We have known since the mid-1990s that the internet was the future of computing. With increasing bandwidth, data doesn't need to be trapped in the hard drives of our desktop computers: data and interaction can follow us out into the world we live in. Modem uptake drove dot-com 1.0; broadband uptake drove dot-com 2.0. Now everyone is anticipating what you might call dot-com 3.0, driven by a combination of 4G mobile telephony (LTE or WiMax, depending on which horse you back) and wifi everywhere. Wifi and 4G protocols will shortly be delivering 50-150mbps to whatever gizmo is in your pocket, over the air. (3G is already good for 6mbps, which is where broadband was around the turn of the millennium. And there are ISPs in Tokyo who are already selling home broadband delivered via WiMax. It's about as fast as my cable modem connection was in 2005.)

A lot has been said about how expensive it is to boost the speed of fibre networks. The USA has some of the worst domestic broadband in the developed world, because it's delivered over cables that were installed early -- premature infrastructure may give your economy a leg up in the early years, but handicaps you down the line -- but a shift to high-bandwidth wireless will make up the gap, assuming the frequencies are available (see also: shutting down analog TV and radio to make room). It's easier to lay a single fat fibre to a radio transciever station than it is to lay lots of thin fibres to everybody's front door, after all.

Anyway, here's Steve Jobs' strategic dilemma in a nutshell: the PC industry as we have known it for a third of a century is beginning to die.

PCs are becoming commodity items. The price of PCs and laptops is falling by about 50% per decade in real terms, despite performance simultaneously rising in real terms. The profit margin on a typical netbook or desktop PC is under 10%. Apple has so far survived this collapse in profitability by aiming at the premium end of the market -- if they were an auto manufacturer, they'd be Mercedes, BMW, Porsche and Jaguar rolled into one. But nevertheless, the underlying prices are dropping. Moreover, the PC revolution has saturated the market at any accessible price point. That is, anyone who needs and can afford a PC has now got one. Elsewhere, in the developing world, the market is still growing -- but it's at the bottom end of the price pyramid, with margins squeezed down to nothing.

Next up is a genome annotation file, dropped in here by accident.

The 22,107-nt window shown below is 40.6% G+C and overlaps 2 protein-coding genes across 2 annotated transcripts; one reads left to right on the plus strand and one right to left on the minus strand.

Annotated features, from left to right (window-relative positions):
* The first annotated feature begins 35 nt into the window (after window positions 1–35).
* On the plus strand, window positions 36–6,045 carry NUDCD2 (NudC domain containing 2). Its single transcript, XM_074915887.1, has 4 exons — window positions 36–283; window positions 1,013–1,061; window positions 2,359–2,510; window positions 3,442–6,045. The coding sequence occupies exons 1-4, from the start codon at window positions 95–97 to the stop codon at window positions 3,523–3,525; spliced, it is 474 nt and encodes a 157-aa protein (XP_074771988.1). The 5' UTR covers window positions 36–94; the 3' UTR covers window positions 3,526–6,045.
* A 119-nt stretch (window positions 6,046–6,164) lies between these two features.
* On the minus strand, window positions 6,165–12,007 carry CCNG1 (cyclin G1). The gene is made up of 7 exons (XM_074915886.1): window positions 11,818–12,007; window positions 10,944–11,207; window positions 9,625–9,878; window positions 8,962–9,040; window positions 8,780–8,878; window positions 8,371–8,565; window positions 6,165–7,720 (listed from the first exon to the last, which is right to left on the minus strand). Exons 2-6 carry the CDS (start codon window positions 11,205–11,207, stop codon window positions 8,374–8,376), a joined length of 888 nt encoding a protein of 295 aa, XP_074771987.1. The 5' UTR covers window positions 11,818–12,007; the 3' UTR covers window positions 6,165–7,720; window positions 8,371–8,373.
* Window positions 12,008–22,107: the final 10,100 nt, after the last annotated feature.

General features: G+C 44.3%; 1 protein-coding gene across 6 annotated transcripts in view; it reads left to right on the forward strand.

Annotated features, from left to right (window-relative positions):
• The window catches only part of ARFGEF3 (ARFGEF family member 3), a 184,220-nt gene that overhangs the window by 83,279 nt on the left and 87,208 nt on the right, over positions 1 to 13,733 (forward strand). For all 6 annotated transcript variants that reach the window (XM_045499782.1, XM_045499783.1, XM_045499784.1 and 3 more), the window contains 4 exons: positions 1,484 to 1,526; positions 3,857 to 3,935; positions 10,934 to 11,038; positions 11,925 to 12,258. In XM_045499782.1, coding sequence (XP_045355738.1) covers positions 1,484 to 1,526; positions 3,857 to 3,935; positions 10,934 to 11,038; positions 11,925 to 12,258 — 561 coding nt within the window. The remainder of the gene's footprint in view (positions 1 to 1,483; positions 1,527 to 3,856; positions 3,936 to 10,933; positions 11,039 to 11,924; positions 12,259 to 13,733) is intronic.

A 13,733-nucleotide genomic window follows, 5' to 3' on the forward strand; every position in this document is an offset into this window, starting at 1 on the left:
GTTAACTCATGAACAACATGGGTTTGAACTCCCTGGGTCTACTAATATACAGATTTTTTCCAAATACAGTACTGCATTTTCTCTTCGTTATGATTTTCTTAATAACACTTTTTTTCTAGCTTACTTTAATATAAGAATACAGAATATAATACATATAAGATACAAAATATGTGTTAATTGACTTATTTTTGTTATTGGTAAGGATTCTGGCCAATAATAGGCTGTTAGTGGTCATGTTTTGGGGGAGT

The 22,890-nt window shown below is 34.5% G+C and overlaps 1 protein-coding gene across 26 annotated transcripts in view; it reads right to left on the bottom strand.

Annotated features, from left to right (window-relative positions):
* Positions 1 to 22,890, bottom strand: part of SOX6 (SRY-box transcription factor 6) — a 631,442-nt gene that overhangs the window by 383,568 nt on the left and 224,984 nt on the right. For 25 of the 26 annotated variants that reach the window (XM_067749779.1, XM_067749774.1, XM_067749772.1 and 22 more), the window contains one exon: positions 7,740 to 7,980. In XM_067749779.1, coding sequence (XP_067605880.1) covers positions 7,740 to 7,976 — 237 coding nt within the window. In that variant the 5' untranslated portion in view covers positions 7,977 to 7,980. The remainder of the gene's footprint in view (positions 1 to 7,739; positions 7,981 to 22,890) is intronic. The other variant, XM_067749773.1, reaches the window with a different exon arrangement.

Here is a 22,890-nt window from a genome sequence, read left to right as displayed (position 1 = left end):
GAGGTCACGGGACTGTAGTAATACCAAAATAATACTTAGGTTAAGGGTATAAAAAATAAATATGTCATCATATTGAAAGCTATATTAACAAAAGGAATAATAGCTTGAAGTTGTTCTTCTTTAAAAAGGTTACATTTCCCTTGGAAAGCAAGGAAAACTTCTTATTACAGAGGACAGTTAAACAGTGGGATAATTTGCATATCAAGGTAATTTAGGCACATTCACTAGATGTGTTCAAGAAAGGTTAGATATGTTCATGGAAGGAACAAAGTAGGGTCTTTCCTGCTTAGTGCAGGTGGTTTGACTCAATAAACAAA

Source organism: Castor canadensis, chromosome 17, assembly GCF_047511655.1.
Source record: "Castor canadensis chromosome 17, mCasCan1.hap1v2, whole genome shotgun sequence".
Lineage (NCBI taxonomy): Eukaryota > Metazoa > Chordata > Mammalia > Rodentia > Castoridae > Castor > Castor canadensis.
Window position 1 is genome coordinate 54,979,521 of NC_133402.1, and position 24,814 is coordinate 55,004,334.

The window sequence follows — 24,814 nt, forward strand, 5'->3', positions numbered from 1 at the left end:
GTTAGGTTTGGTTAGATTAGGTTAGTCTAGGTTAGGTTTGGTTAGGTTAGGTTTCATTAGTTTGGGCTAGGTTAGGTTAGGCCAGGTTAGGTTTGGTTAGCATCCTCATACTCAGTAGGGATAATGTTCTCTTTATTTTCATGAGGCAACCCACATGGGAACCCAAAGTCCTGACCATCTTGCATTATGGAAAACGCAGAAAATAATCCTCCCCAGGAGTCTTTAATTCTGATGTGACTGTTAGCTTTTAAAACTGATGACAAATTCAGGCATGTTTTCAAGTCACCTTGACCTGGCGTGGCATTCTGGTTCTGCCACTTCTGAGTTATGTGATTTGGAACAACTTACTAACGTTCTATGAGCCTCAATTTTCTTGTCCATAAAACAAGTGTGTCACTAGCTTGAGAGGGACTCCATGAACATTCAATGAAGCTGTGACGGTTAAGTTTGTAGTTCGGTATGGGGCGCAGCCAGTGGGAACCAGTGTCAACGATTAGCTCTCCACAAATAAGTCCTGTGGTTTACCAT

At the same time, wireless broadband is coming. As it does so, organizations and users will increasingly move their data out into the cloud (read: onto hordes of servers racked up high in anonymous data warehouses, owned and maintained by some large corporation like Google). Software will be delivered as a service to users wherever they are, via whatever device they're looking at -- their phone, laptop, tablet, the TV, a direct brain implant, whatever. (Why is this? Well, it's what everyone believes -- everyone in the industry, anyway. Because it offers a way to continue to make money, by selling software as a service, despite the cost of the hardware exponentially dropping towards zero. And, oh, it lets you outsource a lot of annoying shitty admin tasks like disk management, backup, anti-virus, and so on).

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What benefits do customers have in Apple's "walled garden approach," the absence of Flash and CS5 on the iPhone platform and Apple's control of the Apps store? It's very clear: Apple delivers superior service. We iPhone users prefer things as they are.

First, there is the dearth of malware which plagues the Windows markets. Then, there is the absence of poorly designed and badly performing cross platform applications. Giving Apple the right to prescreen apps means that customers are less dissatisfied with their App store purchases. That is why the Apple users are not the ones who are complaining. It is the developers.

It is the Fly by Night Windows developers who want take advantage of Apple's customers. Let them complain. Apple has no lack for either applications or developers. Over 200 thousand applications and three billion downloads is something that a good developer will respond to. Let us applaud Apple for keeping bad developers off the iPhone platform.

Apple's iPhone platform isn't very old and there is a lot that can be improved. I don't know why there are so many iHaters out there. Those iHaters can use Android or Symbian or RIM OS but yet they keep complaining that Apple's "walled garden" approach is ruining the smartphone industry. It's the iPhone/Touch/iPad users that are voting with their wallets that they think Apple's "walled garden" approach is a good thing. That's why iPhone sales are as high as they are. Consumers feel safe using the iPhone ecosystem.